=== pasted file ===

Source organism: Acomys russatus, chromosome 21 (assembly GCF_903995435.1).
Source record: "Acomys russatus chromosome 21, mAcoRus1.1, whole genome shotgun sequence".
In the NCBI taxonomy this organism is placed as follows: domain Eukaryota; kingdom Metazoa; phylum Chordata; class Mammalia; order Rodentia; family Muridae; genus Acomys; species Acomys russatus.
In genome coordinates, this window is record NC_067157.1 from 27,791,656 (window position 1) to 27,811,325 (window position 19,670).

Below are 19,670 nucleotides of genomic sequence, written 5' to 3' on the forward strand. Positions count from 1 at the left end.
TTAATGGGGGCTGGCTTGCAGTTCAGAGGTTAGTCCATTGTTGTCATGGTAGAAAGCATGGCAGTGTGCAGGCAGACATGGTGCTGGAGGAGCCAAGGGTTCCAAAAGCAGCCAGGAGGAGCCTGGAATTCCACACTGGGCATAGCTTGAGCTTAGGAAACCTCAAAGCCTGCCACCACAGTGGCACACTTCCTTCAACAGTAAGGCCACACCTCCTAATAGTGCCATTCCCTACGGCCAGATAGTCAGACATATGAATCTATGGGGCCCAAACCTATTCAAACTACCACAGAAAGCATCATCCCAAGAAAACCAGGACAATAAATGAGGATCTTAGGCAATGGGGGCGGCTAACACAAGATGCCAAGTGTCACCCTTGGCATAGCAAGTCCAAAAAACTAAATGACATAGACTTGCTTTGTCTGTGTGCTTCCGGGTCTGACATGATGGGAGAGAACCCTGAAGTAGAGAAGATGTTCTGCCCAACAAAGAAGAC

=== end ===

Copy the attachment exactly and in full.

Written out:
Source organism: Acomys russatus, chromosome 21 (assembly GCF_903995435.1).
Source record: "Acomys russatus chromosome 21, mAcoRus1.1, whole genome shotgun sequence".
In the NCBI taxonomy this organism is placed as follows: domain Eukaryota; kingdom Metazoa; phylum Chordata; class Mammalia; order Rodentia; family Muridae; genus Acomys; species Acomys russatus.
In genome coordinates, this window is record NC_067157.1 from 27,791,656 (window position 1) to 27,811,325 (window position 19,670).

Below are 19,670 nucleotides of genomic sequence, written 5' to 3' on the forward strand. Positions count from 1 at the left end.
TTAATGGGGGCTGGCTTGCAGTTCAGAGGTTAGTCCATTGTTGTCATGGTAGAAAGCATGGCAGTGTGCAGGCAGACATGGTGCTGGAGGAGCCAAGGGTTCCAAAAGCAGCCAGGAGGAGCCTGGAATTCCACACTGGGCATAGCTTGAGCTTAGGAAACCTCAAAGCCTGCCACCACAGTGGCACACTTCCTTCAACAGTAAGGCCACACCTCCTAATAGTGCCATTCCCTACGGCCAGATAGTCAGACATATGAATCTATGGGGCCCAAACCTATTCAAACTACCACAGAAAGCATCATCCCAAGAAAACCAGGACAATAAATGAGGATCTTAGGCAATGGGGGCGGCTAACACAAGATGCCAAGTGTCACCCTTGGCATAGCAAGTCCAAAAAACTAAATGACATAGACTTGCTTTGTCTGTGTGCTTCCGGGTCTGACATGATGGGAGAGAACCCTGAAGTAGAGAAGATGTTCTGCCCAACAAAGAAGAC